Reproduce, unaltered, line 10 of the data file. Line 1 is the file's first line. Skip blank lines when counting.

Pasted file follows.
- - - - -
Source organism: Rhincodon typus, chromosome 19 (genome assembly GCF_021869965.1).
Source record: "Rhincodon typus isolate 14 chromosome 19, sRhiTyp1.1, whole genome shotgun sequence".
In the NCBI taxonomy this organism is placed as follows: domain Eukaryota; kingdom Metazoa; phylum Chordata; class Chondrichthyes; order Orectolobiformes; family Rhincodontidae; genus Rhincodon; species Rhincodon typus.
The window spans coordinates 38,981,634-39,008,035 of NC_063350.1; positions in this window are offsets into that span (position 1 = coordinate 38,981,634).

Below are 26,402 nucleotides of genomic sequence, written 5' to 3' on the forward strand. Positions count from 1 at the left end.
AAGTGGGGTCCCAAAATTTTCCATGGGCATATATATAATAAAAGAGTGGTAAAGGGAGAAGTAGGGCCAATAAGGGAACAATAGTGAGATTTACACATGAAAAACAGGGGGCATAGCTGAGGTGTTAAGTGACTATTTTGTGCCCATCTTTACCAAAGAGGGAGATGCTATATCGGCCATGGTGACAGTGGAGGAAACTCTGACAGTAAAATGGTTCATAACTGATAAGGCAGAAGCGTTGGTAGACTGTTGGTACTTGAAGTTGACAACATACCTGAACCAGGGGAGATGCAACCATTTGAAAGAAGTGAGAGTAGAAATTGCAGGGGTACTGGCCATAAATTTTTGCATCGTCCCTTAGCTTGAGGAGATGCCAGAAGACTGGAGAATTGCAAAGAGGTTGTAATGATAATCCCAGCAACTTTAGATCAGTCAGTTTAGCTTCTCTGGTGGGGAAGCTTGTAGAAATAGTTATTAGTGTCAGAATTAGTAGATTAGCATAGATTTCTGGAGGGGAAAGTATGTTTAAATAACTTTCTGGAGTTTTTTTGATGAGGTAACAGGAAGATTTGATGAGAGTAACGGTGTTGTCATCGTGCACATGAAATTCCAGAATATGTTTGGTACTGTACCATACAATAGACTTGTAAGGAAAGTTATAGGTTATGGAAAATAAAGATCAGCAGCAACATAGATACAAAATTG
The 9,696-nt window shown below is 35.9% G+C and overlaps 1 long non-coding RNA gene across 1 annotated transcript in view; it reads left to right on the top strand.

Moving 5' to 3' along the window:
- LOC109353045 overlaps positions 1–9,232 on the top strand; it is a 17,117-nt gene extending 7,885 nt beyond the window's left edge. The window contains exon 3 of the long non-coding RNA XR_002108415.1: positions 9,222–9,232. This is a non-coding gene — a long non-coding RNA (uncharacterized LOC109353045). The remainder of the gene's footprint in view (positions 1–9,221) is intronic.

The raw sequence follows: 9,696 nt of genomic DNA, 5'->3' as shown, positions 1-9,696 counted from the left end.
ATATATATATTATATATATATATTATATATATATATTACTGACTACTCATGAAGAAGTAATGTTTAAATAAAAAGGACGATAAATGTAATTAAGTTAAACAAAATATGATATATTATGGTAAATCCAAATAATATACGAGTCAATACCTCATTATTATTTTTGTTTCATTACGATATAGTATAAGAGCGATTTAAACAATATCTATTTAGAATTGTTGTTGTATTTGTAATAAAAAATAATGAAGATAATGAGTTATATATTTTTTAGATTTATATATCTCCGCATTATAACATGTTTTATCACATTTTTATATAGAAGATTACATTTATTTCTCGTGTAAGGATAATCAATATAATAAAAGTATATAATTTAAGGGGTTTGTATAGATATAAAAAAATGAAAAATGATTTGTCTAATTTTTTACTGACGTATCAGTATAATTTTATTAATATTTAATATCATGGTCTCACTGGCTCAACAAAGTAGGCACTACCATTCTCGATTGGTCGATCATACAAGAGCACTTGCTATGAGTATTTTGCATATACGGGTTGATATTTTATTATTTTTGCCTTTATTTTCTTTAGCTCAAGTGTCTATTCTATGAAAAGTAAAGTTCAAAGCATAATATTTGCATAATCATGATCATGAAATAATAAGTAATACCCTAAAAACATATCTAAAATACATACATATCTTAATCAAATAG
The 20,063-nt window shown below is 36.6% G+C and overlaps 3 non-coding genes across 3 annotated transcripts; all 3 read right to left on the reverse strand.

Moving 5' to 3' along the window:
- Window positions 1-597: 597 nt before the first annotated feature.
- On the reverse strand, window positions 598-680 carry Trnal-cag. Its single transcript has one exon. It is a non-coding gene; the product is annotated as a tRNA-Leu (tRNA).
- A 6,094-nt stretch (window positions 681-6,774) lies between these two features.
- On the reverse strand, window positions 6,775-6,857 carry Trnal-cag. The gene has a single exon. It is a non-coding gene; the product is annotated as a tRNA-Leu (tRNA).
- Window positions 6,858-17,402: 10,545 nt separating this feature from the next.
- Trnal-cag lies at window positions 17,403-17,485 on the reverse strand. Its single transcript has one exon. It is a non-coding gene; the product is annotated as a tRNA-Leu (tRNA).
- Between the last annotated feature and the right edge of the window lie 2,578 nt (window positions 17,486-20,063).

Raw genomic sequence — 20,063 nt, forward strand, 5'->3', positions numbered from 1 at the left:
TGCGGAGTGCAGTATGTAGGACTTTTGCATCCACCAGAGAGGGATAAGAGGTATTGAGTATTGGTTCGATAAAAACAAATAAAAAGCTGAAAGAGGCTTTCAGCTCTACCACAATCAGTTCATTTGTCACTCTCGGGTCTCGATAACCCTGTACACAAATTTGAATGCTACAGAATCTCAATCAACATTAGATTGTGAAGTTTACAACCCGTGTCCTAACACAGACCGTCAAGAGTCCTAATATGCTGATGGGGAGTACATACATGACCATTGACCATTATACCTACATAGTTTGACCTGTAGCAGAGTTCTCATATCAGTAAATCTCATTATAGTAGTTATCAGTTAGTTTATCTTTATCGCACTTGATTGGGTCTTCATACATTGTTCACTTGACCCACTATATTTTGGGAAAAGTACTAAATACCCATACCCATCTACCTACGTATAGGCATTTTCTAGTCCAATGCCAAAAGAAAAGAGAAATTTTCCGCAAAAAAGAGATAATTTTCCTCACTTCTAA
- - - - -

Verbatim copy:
The raw sequence follows: 9,696 nt of genomic DNA, 5'->3' as shown, positions 1-9,696 counted from the left end.